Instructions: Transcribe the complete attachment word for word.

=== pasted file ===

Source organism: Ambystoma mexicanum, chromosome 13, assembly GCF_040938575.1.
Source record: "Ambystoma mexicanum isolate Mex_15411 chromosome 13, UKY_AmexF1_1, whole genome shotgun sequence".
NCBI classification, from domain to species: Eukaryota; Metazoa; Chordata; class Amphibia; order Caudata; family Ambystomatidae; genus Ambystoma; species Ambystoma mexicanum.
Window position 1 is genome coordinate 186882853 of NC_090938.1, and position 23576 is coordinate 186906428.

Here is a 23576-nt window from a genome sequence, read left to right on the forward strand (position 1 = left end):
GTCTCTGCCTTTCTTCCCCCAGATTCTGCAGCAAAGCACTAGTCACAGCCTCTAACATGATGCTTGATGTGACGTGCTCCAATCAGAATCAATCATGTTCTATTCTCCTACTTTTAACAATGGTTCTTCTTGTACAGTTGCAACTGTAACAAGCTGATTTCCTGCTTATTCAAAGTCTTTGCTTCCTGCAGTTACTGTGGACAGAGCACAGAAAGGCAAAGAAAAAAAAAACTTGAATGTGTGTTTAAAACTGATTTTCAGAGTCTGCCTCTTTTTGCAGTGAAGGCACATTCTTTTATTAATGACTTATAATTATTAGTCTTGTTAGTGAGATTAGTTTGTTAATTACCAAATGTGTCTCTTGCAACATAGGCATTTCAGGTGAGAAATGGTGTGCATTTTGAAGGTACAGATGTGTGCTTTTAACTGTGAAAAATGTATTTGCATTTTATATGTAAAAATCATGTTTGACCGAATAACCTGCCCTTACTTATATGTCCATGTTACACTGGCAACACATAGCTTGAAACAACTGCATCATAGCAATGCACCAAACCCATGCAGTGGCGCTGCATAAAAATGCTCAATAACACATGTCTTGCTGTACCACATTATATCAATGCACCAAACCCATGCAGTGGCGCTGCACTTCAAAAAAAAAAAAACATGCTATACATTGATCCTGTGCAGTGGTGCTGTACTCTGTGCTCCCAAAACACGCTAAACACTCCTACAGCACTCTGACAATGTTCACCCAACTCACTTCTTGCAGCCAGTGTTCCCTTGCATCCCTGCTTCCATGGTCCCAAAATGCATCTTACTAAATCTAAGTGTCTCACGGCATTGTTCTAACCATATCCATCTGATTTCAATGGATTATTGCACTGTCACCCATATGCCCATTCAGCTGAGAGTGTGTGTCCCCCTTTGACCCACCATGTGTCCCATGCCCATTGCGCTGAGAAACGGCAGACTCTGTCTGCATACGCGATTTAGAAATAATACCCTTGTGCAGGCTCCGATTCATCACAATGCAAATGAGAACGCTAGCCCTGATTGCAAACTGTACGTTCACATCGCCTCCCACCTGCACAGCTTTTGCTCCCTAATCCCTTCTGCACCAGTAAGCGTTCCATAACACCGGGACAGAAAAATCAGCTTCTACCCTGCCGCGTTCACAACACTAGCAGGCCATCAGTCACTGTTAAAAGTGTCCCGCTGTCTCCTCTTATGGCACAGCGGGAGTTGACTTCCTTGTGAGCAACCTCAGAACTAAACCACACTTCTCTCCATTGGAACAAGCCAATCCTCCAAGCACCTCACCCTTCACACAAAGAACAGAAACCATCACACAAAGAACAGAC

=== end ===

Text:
Source organism: Ambystoma mexicanum, chromosome 13, assembly GCF_040938575.1.
Source record: "Ambystoma mexicanum isolate Mex_15411 chromosome 13, UKY_AmexF1_1, whole genome shotgun sequence".
NCBI classification, from domain to species: Eukaryota; Metazoa; Chordata; class Amphibia; order Caudata; family Ambystomatidae; genus Ambystoma; species Ambystoma mexicanum.
Window position 1 is genome coordinate 186882853 of NC_090938.1, and position 23576 is coordinate 186906428.

Here is a 23576-nt window from a genome sequence, read left to right on the forward strand (position 1 = left end):
GTCTCTGCCTTTCTTCCCCCAGATTCTGCAGCAAAGCACTAGTCACAGCCTCTAACATGATGCTTGATGTGACGTGCTCCAATCAGAATCAATCATGTTCTATTCTCCTACTTTTAACAATGGTTCTTCTTGTACAGTTGCAACTGTAACAAGCTGATTTCCTGCTTATTCAAAGTCTTTGCTTCCTGCAGTTACTGTGGACAGAGCACAGAAAGGCAAAGAAAAAAAAAACTTGAATGTGTGTTTAAAACTGATTTTCAGAGTCTGCCTCTTTTTGCAGTGAAGGCACATTCTTTTATTAATGACTTATAATTATTAGTCTTGTTAGTGAGATTAGTTTGTTAATTACCAAATGTGTCTCTTGCAACATAGGCATTTCAGGTGAGAAATGGTGTGCATTTTGAAGGTACAGATGTGTGCTTTTAACTGTGAAAAATGTATTTGCATTTTATATGTAAAAATCATGTTTGACCGAATAACCTGCCCTTACTTATATGTCCATGTTACACTGGCAACACATAGCTTGAAACAACTGCATCATAGCAATGCACCAAACCCATGCAGTGGCGCTGCATAAAAATGCTCAATAACACATGTCTTGCTGTACCACATTATATCAATGCACCAAACCCATGCAGTGGCGCTGCACTTCAAAAAAAAAAAAACATGCTATACATTGATCCTGTGCAGTGGTGCTGTACTCTGTGCTCCCAAAACACGCTAAACACTCCTACAGCACTCTGACAATGTTCACCCAACTCACTTCTTGCAGCCAGTGTTCCCTTGCATCCCTGCTTCCATGGTCCCAAAATGCATCTTACTAAATCTAAGTGTCTCACGGCATTGTTCTAACCATATCCATCTGATTTCAATGGATTATTGCACTGTCACCCATATGCCCATTCAGCTGAGAGTGTGTGTCCCCCTTTGACCCACCATGTGTCCCATGCCCATTGCGCTGAGAAACGGCAGACTCTGTCTGCATACGCGATTTAGAAATAATACCCTTGTGCAGGCTCCGATTCATCACAATGCAAATGAGAACGCTAGCCCTGATTGCAAACTGTACGTTCACATCGCCTCCCACCTGCACAGCTTTTGCTCCCTAATCCCTTCTGCACCAGTAAGCGTTCCATAACACCGGGACAGAAAAATCAGCTTCTACCCTGCCGCGTTCACAACACTAGCAGGCCATCAGTCACTGTTAAAAGTGTCCCGCTGTCTCCTCTTATGGCACAGCGGGAGTTGACTTCCTTGTGAGCAACCTCAGAACTAAACCACACTTCTCTCCATTGGAACAAGCCAATCCTCCAAGCACCTCACCCTTCACACAAAGAACAGAAACCATCACACAAAGAACAGAC